No jury would now convict Troy Davis. Within seventy-two hours, however, Troy Davis is scheduled to be executed. His case is an example of the draconian & kafkaesque attempts in the nineties to expedite death row appeals which perversely allows evidence of innocence to never be heard if it is hidden too well and for too long.
This weekend a media firestorm over his execution has been ignited. While one might expect to see stories in the Atlanta Journal Constitution & Savannah Morning News, stories have also appeared in the New York Times, Washington Post, ABC’s national news, International Herald Tribune, and even TV New Zealand. Blog coverage has included DKos, Amnesty International, On the Wilder Side (with action items),Taking Place, The Dream Antilles, tcask, Virtual Bourgeois, Spidelblog, Movable Feast, and of course, Abolish!
The New York Times notes:
Early on the morning of Aug. 19, 1989, a man described as a neighborhood thug, Sylvester Coles, began harassing a homeless man named Larry Young for the beer he was carrying in a paper sack.
A crowd of bystanders, some of whom had spilled out of nearby Charlie Brown�s Pool Hall after hearing the ruckus, followed the fight as it progressed up Oglethorpe Avenue toward the bus station.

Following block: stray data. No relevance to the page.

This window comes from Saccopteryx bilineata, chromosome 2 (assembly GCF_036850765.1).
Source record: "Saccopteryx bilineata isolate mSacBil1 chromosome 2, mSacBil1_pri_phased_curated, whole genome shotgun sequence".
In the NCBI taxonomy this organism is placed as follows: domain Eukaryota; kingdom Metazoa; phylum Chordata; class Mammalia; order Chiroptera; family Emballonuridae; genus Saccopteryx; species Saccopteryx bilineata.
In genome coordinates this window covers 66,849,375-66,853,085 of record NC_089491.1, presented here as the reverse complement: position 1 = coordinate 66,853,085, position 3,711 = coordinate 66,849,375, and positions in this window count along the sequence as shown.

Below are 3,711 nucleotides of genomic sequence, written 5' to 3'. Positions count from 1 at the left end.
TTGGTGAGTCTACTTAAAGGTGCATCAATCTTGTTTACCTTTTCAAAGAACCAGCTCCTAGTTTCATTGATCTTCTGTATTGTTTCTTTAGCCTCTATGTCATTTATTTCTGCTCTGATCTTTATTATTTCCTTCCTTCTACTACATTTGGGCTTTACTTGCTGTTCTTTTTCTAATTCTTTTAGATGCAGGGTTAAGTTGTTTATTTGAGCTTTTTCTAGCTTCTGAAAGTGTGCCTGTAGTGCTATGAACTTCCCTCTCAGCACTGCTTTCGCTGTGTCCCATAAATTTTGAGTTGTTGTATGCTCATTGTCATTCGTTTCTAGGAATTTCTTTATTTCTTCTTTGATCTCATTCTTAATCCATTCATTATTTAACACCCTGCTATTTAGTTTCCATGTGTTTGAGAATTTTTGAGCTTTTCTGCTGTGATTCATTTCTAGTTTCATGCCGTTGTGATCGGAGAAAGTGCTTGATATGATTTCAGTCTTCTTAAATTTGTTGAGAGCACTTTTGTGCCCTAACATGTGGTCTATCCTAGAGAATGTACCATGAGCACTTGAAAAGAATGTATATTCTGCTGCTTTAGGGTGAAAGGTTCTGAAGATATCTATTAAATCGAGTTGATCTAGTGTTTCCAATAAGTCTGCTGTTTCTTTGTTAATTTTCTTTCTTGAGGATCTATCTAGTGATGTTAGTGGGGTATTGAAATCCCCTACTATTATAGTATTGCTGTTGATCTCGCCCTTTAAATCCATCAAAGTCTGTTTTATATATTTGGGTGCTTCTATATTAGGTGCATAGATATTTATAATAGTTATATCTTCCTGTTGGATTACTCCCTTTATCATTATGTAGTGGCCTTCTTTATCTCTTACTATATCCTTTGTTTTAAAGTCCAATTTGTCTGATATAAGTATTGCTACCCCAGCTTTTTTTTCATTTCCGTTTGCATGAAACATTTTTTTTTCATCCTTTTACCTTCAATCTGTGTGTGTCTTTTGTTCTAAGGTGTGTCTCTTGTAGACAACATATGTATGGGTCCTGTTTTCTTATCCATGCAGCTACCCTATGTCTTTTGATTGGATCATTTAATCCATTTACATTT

Several witnesses later testified that they had heard Mr. Coles threaten Mr. Young with a gun and then saw him pull a pistol out of his pants and then use it to beat Mr. Young on the head.
Fearing for his life, Mr. Young yelled for someone to call the police, and Officer MacPhail responded. He was shot twice and died.
Mr. Davis said he had been one of the bystanders who came out of the pool hall and watched as Mr. Coles tormented Mr. Young. He said that he had run when he heard Mr. Coles threaten to shoot Mr. Young and that he had never looked back.
Mr. Davis surrendered to the Chatham County Sheriff�s Department several days later when he learned the police were looking for him, said his sister Ms. Correia. The family says it trusted that what seemed to be a case of mistaken identity would quickly be sorted out.
With no physical evidence to connect Mr. Davis to the shooting, the prosecutors relied heavily on the testimony of nine witnesses, including Mr. Coles, who identified Mr. Davis as the gunman the day after it happened, with a lawyer by his side.
Mr. Coles could not be found for comment this week.
But in an affidavit filed later, one of the witnesses, Antoine Williams, recalled his testimony that Mr. Davis was responsible for the crime.
�Even when I said that,� Mr. Williams said, �I was totally unsure whether he was the person who shot the officer. I felt pressured to point at him because he was the one who was sitting in the courtroom.�
Ms. Correia said that as the day of the execution drew near, some of the people who testified against her brother were feeling remorse.
�These witnesses, they are calling my brother and asking him to forgive them,� Ms. Correia said. �They thought if they told the truth and signed a piece of paper saying they lied before that�s all it would take. He would go free. They can�t believe he might die because they lied.�
I should note that the Georgia Board of Pardon and Parole is likely to render a decision on Monday. You can take action online here.